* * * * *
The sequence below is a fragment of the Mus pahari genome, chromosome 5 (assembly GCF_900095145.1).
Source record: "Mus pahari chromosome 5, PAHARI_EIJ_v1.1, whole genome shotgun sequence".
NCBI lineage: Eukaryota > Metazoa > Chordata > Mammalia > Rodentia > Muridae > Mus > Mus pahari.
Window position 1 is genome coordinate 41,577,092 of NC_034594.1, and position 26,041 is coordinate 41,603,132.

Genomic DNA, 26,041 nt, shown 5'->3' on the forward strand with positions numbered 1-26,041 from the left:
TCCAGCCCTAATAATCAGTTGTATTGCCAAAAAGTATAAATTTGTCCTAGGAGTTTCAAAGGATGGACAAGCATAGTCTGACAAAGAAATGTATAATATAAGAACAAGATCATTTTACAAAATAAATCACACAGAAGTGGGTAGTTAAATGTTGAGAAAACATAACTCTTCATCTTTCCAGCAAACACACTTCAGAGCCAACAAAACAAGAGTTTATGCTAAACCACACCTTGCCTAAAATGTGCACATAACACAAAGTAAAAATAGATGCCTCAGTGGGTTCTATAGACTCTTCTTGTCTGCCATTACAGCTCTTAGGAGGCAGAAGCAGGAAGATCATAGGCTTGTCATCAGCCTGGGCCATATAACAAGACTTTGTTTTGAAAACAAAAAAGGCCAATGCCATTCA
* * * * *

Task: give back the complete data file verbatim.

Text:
The sequence below is a fragment of the Mus pahari genome, chromosome 5 (assembly GCF_900095145.1).
Source record: "Mus pahari chromosome 5, PAHARI_EIJ_v1.1, whole genome shotgun sequence".
NCBI lineage: Eukaryota > Metazoa > Chordata > Mammalia > Rodentia > Muridae > Mus > Mus pahari.
Window position 1 is genome coordinate 41,577,092 of NC_034594.1, and position 26,041 is coordinate 41,603,132.

Genomic DNA, 26,041 nt, shown 5'->3' on the forward strand with positions numbered 1-26,041 from the left:
TCCAGCCCTAATAATCAGTTGTATTGCCAAAAAGTATAAATTTGTCCTAGGAGTTTCAAAGGATGGACAAGCATAGTCTGACAAAGAAATGTATAATATAAGAACAAGATCATTTTACAAAATAAATCACACAGAAGTGGGTAGTTAAATGTTGAGAAAACATAACTCTTCATCTTTCCAGCAAACACACTTCAGAGCCAACAAAACAAGAGTTTATGCTAAACCACACCTTGCCTAAAATGTGCACATAACACAAAGTAAAAATAGATGCCTCAGTGGGTTCTATAGACTCTTCTTGTCTGCCATTACAGCTCTTAGGAGGCAGAAGCAGGAAGATCATAGGCTTGTCATCAGCCTGGGCCATATAACAAGACTTTGTTTTGAAAACAAAAAAGGCCAATGCCATTCA